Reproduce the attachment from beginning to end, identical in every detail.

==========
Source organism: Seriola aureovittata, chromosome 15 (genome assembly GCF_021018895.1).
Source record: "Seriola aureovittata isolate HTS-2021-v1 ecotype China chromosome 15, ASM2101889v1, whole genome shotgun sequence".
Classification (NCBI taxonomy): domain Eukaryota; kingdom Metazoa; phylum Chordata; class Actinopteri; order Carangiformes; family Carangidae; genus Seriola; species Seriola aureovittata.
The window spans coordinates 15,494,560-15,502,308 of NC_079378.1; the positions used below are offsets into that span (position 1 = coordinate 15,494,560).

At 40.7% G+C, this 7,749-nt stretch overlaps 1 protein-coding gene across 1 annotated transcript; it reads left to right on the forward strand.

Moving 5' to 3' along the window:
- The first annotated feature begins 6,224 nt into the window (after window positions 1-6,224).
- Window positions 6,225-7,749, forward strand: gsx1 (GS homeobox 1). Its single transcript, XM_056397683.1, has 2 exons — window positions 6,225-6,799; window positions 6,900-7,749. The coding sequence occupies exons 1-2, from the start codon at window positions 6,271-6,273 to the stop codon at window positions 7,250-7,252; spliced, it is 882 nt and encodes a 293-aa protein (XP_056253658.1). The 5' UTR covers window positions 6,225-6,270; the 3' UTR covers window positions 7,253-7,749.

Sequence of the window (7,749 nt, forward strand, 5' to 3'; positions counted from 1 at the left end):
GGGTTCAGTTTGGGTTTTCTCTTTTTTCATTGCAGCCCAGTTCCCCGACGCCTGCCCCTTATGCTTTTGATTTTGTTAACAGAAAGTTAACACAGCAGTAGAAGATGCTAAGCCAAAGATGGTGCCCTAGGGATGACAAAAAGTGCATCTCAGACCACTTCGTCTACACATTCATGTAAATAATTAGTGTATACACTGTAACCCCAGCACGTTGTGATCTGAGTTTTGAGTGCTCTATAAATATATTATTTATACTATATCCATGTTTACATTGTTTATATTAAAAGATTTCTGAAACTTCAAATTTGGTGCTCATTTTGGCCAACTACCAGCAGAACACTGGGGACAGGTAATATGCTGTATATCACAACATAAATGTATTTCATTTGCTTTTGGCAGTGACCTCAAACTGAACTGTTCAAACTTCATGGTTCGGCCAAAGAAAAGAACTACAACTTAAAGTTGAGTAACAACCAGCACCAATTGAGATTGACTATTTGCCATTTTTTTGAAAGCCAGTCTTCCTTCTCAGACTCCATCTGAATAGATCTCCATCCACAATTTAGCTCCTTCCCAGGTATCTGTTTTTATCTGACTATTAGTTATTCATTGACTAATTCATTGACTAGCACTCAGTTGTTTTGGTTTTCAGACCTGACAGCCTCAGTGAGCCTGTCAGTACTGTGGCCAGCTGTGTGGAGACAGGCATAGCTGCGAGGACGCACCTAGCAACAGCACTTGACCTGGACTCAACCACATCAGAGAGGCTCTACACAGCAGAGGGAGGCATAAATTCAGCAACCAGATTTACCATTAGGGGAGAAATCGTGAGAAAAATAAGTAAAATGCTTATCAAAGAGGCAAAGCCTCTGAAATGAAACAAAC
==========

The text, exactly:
Source organism: Seriola aureovittata, chromosome 15 (genome assembly GCF_021018895.1).
Source record: "Seriola aureovittata isolate HTS-2021-v1 ecotype China chromosome 15, ASM2101889v1, whole genome shotgun sequence".
Classification (NCBI taxonomy): domain Eukaryota; kingdom Metazoa; phylum Chordata; class Actinopteri; order Carangiformes; family Carangidae; genus Seriola; species Seriola aureovittata.
The window spans coordinates 15,494,560-15,502,308 of NC_079378.1; the positions used below are offsets into that span (position 1 = coordinate 15,494,560).

At 40.7% G+C, this 7,749-nt stretch overlaps 1 protein-coding gene across 1 annotated transcript; it reads left to right on the forward strand.

Moving 5' to 3' along the window:
- The first annotated feature begins 6,224 nt into the window (after window positions 1-6,224).
- Window positions 6,225-7,749, forward strand: gsx1 (GS homeobox 1). Its single transcript, XM_056397683.1, has 2 exons — window positions 6,225-6,799; window positions 6,900-7,749. The coding sequence occupies exons 1-2, from the start codon at window positions 6,271-6,273 to the stop codon at window positions 7,250-7,252; spliced, it is 882 nt and encodes a 293-aa protein (XP_056253658.1). The 5' UTR covers window positions 6,225-6,270; the 3' UTR covers window positions 7,253-7,749.

Sequence of the window (7,749 nt, forward strand, 5' to 3'; positions counted from 1 at the left end):
GGGTTCAGTTTGGGTTTTCTCTTTTTTCATTGCAGCCCAGTTCCCCGACGCCTGCCCCTTATGCTTTTGATTTTGTTAACAGAAAGTTAACACAGCAGTAGAAGATGCTAAGCCAAAGATGGTGCCCTAGGGATGACAAAAAGTGCATCTCAGACCACTTCGTCTACACATTCATGTAAATAATTAGTGTATACACTGTAACCCCAGCACGTTGTGATCTGAGTTTTGAGTGCTCTATAAATATATTATTTATACTATATCCATGTTTACATTGTTTATATTAAAAGATTTCTGAAACTTCAAATTTGGTGCTCATTTTGGCCAACTACCAGCAGAACACTGGGGACAGGTAATATGCTGTATATCACAACATAAATGTATTTCATTTGCTTTTGGCAGTGACCTCAAACTGAACTGTTCAAACTTCATGGTTCGGCCAAAGAAAAGAACTACAACTTAAAGTTGAGTAACAACCAGCACCAATTGAGATTGACTATTTGCCATTTTTTTGAAAGCCAGTCTTCCTTCTCAGACTCCATCTGAATAGATCTCCATCCACAATTTAGCTCCTTCCCAGGTATCTGTTTTTATCTGACTATTAGTTATTCATTGACTAATTCATTGACTAGCACTCAGTTGTTTTGGTTTTCAGACCTGACAGCCTCAGTGAGCCTGTCAGTACTGTGGCCAGCTGTGTGGAGACAGGCATAGCTGCGAGGACGCACCTAGCAACAGCACTTGACCTGGACTCAACCACATCAGAGAGGCTCTACACAGCAGAGGGAGGCATAAATTCAGCAACCAGATTTACCATTAGGGGAGAAATCGTGAGAAAAATAAGTAAAATGCTTATCAAAGAGGCAAAGCCTCTGAAATGAAACAAAC